As COVID-19 hospitalizations tick up again, nurses say they are starting to become nervous that they could be moving toward a time when caregiver burnout was at the top of mind.
“We try to tell our staff, look, you guys are heroes then, and you're going to be heroes now. And we’ve gotten through this. It was tough, and we know more today than we knew yesterday,” said Jennifer Jackson, the chief nursing officer at Mercy Hospital.
Mercy is one of the 14 Southwestern Ohio hospitals where records show COVID-19 patient load is increasing. Across the 14 systems, case load jumped from 40 COVID-19 patients two weeks ago to nearly 120 this week.
“There are long hours again, and there’s N95 masks and all of their PPE. They’re becoming family again to loved ones who can’t have their loved ones sitting there holding their hand. They’re experiencing those last breaths again with individuals who, you know, lose their battle to COVID,” said Jackson.
Hamilton County health commissioner Greg Kesterman said most patients are unvaccinated, and hospitals are seeing more patients in their 40s and 50s.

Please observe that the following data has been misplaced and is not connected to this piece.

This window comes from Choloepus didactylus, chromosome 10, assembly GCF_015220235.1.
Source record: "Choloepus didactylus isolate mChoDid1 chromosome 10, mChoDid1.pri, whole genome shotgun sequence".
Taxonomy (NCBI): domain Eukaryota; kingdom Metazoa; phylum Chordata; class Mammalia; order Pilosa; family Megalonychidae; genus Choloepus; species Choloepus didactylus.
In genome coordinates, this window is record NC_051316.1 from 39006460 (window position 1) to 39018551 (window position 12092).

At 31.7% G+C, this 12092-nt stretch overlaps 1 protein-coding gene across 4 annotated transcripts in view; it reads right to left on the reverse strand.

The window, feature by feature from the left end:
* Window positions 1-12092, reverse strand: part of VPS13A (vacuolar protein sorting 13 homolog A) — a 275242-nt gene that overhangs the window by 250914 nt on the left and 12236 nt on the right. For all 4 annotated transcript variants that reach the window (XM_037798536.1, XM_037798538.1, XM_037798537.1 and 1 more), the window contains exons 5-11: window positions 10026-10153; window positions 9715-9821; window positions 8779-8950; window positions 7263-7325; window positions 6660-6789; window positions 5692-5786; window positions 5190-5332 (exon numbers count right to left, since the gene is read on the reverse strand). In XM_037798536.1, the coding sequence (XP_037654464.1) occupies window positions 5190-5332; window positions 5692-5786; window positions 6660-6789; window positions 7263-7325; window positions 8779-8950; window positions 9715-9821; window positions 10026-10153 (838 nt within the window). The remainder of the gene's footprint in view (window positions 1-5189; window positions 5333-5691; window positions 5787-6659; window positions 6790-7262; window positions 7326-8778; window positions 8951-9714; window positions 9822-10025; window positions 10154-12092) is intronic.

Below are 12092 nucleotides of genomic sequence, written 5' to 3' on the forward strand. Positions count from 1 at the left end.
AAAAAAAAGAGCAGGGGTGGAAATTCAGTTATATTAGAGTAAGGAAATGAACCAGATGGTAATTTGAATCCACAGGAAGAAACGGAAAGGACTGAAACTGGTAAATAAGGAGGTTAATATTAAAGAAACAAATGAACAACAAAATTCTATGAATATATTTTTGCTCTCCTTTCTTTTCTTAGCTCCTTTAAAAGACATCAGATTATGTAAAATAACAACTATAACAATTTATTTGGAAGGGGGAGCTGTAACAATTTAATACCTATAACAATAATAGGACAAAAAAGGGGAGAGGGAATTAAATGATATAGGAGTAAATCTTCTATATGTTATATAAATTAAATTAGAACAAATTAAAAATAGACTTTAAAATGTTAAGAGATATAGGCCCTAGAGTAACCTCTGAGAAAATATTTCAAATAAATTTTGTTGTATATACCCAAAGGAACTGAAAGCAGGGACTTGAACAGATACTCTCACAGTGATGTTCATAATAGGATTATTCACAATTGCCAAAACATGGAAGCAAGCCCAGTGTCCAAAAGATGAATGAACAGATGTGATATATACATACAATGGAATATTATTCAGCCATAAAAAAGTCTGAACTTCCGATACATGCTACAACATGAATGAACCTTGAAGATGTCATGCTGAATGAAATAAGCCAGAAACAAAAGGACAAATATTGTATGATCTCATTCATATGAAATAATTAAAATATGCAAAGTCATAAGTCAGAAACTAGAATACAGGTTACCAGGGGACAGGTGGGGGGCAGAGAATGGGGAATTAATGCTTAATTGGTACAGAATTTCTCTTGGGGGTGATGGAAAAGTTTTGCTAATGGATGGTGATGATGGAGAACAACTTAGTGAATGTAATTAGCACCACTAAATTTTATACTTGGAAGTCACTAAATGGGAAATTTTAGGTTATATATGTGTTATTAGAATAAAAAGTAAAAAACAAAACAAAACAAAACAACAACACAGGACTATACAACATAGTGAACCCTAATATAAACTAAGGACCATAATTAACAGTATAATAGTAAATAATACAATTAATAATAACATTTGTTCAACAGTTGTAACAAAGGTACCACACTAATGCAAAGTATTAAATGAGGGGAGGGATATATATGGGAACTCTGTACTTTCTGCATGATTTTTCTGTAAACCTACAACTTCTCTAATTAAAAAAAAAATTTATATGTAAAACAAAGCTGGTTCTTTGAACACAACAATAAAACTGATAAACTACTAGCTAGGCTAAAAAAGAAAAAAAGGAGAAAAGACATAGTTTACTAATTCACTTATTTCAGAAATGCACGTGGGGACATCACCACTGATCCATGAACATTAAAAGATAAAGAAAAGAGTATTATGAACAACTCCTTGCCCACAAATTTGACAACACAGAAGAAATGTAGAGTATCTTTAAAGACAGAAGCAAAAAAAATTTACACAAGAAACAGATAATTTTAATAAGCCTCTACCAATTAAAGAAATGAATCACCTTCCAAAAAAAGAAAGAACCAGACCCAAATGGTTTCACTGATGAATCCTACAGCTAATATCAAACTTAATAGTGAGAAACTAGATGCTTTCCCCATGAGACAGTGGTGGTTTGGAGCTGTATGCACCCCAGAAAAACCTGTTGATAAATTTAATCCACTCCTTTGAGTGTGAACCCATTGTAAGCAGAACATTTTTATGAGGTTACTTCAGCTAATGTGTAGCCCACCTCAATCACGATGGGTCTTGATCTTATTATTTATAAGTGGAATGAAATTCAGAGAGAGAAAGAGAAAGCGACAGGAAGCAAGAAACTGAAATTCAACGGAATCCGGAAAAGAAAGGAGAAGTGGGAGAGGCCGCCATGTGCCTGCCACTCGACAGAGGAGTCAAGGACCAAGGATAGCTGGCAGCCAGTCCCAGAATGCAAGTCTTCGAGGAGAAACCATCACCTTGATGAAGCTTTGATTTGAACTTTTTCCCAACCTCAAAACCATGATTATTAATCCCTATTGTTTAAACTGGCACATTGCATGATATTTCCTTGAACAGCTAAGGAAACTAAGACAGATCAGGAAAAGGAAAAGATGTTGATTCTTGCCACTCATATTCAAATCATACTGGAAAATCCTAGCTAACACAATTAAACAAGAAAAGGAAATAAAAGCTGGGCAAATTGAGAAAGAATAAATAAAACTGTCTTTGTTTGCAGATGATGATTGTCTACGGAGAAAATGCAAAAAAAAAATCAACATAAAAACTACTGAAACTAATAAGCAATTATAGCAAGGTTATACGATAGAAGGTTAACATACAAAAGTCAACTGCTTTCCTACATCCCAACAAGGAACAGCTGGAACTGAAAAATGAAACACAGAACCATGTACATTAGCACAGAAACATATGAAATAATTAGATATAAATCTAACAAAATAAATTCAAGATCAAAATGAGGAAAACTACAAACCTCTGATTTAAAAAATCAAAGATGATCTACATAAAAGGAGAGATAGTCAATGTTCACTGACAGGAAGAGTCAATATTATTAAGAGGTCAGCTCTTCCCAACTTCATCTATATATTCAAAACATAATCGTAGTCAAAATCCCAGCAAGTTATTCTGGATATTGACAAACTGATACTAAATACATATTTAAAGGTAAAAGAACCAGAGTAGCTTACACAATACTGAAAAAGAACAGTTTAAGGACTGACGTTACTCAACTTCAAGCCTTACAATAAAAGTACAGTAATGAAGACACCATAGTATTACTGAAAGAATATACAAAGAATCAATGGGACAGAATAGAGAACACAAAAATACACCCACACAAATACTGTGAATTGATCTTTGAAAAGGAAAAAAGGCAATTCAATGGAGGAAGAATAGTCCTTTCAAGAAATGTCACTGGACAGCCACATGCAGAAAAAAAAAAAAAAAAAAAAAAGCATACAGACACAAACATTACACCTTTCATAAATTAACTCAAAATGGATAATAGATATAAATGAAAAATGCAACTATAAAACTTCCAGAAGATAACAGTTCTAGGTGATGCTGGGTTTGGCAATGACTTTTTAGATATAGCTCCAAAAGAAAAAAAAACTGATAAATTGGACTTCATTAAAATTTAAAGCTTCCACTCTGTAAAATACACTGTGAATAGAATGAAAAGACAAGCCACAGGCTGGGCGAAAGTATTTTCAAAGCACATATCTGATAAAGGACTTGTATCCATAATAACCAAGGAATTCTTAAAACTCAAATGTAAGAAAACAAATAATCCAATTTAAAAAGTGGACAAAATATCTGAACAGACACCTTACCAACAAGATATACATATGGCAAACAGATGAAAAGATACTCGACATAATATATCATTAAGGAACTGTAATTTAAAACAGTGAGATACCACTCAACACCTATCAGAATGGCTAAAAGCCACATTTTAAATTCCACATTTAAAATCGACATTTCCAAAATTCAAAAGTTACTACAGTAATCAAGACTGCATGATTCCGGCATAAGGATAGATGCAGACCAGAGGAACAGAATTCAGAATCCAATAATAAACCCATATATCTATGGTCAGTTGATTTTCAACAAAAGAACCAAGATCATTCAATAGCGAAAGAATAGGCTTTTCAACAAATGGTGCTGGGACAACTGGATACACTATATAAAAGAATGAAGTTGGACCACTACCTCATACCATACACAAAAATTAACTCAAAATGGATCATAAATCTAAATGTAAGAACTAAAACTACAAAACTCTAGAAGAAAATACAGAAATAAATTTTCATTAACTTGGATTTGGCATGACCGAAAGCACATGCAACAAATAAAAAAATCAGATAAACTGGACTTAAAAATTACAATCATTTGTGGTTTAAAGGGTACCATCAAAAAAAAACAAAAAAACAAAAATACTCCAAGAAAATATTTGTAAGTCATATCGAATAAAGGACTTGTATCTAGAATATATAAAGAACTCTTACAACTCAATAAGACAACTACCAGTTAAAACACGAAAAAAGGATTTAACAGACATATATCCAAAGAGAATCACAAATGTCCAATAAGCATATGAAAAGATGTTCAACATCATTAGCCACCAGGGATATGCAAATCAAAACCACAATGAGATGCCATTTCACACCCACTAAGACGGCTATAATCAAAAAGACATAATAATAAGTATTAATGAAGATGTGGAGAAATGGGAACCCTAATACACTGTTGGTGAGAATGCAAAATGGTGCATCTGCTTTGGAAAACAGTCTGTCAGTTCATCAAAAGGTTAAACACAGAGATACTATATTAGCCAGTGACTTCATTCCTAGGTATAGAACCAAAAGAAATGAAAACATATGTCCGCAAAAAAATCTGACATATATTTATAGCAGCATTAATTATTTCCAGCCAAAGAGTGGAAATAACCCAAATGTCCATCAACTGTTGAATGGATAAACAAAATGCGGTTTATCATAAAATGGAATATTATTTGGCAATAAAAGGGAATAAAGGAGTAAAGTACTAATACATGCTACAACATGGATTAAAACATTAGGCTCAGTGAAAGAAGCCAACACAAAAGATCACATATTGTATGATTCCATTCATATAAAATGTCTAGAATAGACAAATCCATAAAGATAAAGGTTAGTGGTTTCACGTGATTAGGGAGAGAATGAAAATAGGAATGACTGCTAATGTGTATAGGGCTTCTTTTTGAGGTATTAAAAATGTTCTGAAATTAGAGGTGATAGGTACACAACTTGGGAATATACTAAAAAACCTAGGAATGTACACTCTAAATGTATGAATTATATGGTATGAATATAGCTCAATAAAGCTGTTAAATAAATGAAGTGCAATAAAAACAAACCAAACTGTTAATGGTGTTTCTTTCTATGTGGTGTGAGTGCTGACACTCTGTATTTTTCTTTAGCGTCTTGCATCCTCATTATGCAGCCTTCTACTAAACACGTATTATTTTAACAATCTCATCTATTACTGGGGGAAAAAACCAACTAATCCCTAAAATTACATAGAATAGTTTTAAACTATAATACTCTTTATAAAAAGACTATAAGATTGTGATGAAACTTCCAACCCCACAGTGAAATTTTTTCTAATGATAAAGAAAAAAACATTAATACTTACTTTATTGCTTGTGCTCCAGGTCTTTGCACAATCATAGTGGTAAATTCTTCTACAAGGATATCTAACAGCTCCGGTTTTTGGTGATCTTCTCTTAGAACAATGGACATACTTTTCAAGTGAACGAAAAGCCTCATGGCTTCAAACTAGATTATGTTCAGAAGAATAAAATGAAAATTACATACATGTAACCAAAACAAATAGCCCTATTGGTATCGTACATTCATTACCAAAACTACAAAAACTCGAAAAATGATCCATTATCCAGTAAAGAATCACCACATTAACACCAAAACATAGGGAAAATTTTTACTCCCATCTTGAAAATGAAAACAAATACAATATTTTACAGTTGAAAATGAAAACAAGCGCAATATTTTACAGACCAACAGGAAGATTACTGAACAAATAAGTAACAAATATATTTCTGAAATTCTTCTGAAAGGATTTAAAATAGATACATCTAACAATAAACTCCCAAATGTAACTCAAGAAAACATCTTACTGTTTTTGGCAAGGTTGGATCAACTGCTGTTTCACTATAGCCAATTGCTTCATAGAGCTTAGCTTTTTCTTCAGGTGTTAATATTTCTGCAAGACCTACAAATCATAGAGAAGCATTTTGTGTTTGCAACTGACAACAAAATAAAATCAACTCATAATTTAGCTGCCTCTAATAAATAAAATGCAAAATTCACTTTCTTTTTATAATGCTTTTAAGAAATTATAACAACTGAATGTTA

“Hospital systems are working as a team,” said Kesterman. “If one hospital system becomes overwhelmed, they are prepared to ship patients to another system. In addition, they have backup beds that are able to be opened up.”
WCPO 9News covers eight Ohio Counties: Adams, Butler, Brown, Clermont, Clinton, Hamilton, Highland and Warren. Out of those, the Ohio Department of Health shows most have vaccinated less than 50 percent of residents. Warren is the only county that has vaccinated more than 50 percent with 50.57 percent completed. Adams County has the lowest number, with 24.72 percent fully vaccinated.
“It’s story after story of patients who come in who are like, ‘I was going to get a vaccine next week,’ or, ‘I didn’t think it would affect me.’ And now, they’re just really sick,” said Jackson.
In Sharonville, a team of nurses waited Wednesday with barely any patients at a county vaccination pop-up site.
“It's not uncommon that we might be at a mobile location and only see one vaccine,” said Meeka Owens, pod manager.
In the Greater Cincinnati region, the state lists the most cases in the City of Hamilton, followed by Loveland and Mason.
“They still need our community to say, ‘You're doing a great job. We got your back. We're going to keep wearing our masks and we’re going to get vaccinated,’” said Jackson.
Doctors expect hospitalization numbers to rise through August and peak in October in the Tri-State.